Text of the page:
the teeming underbelly of the South Dakota prairie
Monday, January 1, 2018
South Dakotans are a practical, innovative people.
Take today, for example: It’s -23 degrees here this morning. That’s REAL temp,
folks (the wind chill was -35 when I woke up). The dogs went out this morning
and tried to pee standing on one foot. The outdoor thermometer froze at -10 and
refused to budge. Needless to say, there’s no going out in cold like this—in
under 10 minutes, frostbite can turn skin to blue glass.
When you’re stuck in the house for a few days, cabin
fever is an ever-looming possibility. And unless you live alone, two or more of
you are facing a WHOLE LOT of togetherness. The novice will experience the
typical stages of cabin fever: Stage 1: You’re delighted to be able to
reconnect with each other. You have conversations. Stage 2: You enjoy some “us”
time, then you each wander off on your own for a while. Stage 3: You avoid a
room with anyone else in it and only grunt if you pass someone in the hall. Stage
4: Nerves are like stripped wires. Sparks fly. Fires start. There is no Stage 5.
But because cabin fever is an annual risk for
prairie people, we’ve come up with ingenious ways to hold it off until help
(temps above -5) arrives:
1. Nap. Several times a day. In fact, since it’s
hard to tell day from night when you’re snowed/frozen in the “cabin,” all your
sleep should now be naps. If you’re not actually napping, pretend. Make snoring
2. Eat. This is a favorite strategy for Midwesterners.
Bake. Cook. Eat. Experiment with what you have on hand: red hot candies,
marshmallows, potato chips, Jell-O, 5 jars of mayonnaise, 2 power bars, cheese,
pickles, dark chocolate, frozen hotdog buns, canned jalapenos, garam masala, truffle
salt, croutons. Eat some more.
3. Make an elaborate hanging, moveable swing for
your African grey parrot, because on Day 3 of this, you binged documentaries,
one of which was Bird Brain, and now
you NEED to move your parrot from
room to room with you.
4. Go through the bin in which you’ve been saving makeup
you’ve collected since 1975 (including the ice-white, sparkly Pot ‘O Gloss lip
gloss you bought when you were 15). Throw out at least 3 things (but not the
Pot ‘O Gloss).
5. Clean/organize your fridge. Clean/organize your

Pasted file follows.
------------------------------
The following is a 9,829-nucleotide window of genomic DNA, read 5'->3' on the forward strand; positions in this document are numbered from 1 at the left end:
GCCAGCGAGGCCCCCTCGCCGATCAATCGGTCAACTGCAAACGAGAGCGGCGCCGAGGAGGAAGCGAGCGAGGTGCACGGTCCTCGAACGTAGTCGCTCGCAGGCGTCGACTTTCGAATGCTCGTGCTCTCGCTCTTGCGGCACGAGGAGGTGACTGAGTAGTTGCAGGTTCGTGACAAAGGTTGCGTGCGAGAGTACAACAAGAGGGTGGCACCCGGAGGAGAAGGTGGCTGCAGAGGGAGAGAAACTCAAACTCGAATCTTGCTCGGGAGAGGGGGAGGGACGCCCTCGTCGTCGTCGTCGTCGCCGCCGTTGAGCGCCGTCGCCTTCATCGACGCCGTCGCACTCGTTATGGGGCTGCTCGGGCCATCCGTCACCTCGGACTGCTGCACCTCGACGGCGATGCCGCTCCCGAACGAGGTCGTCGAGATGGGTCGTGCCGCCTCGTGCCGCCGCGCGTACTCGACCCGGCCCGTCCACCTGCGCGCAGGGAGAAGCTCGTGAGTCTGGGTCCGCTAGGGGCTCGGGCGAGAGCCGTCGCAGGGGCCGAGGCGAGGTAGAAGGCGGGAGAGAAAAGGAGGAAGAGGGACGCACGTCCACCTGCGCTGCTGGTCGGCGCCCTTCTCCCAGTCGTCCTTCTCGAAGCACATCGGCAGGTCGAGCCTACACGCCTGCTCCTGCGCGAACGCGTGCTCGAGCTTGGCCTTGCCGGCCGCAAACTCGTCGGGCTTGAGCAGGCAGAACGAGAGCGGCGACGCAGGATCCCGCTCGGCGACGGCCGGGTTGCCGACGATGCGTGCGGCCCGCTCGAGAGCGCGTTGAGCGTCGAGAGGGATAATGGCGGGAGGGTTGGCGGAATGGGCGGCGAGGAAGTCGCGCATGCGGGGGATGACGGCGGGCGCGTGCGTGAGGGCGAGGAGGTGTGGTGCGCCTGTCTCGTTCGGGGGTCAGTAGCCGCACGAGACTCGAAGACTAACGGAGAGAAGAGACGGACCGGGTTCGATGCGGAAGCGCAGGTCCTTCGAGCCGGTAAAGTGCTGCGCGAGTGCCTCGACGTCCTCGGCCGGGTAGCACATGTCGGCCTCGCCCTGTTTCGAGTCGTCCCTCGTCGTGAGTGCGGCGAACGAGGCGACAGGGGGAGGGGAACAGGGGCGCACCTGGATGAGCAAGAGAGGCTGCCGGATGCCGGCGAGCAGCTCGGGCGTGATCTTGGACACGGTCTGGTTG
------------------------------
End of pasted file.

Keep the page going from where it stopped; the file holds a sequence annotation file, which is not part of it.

pantry. Clean/organize your cupboards. Then see #2.
6. Wash every rug in the house.
7. Sort out your yarn and knitting projects. Shelve
17 half-finished projects, individually bagged and including patterns and
appropriate needles. Shelve your yarn stash, organized by weight, color, and
fiber content. File extra patterns in a 3-ring binder with transparent sleeves.
8. Start a NEW
knitting project, and knit while you binge-watch British cop shows or
documentaries on whales, birds, or elephants.
9. Take a shower at least once. Don’t bother with
shaving, nail-trimming, chin-hair plucking, etc. You can do that someday when
you can leave the house again.
10. Start a new batch of kombucha. In fact, turn
your dining room table into a kombucha factory. Start a batch with each of the
23 scobies in your scoby hotel. Spend an hour or two making adorable labels for
kombucha bottles, with cute names like Stir Crazy Strawberry and Gone Bonkers
11. Stay hydrated. Water is good, but Bailey’s and
coffee is more practical: It will keep you awake to tackle projects, and it
will soften those unfortunate run-ins you have with other humans. Also, see
12. Build a new set of shelves out of an old plank
table and some crown molding. See #7.
These are just a few ideas to get you started. One
last tip: If the weather doesn’t break by, say, Day 7 or 8, put on EVERY stitch
of clothing you own, wrap your feet in plastic bread bags under fur mukluks,
and make a break for it. Because any more togetherness than that, and it won’t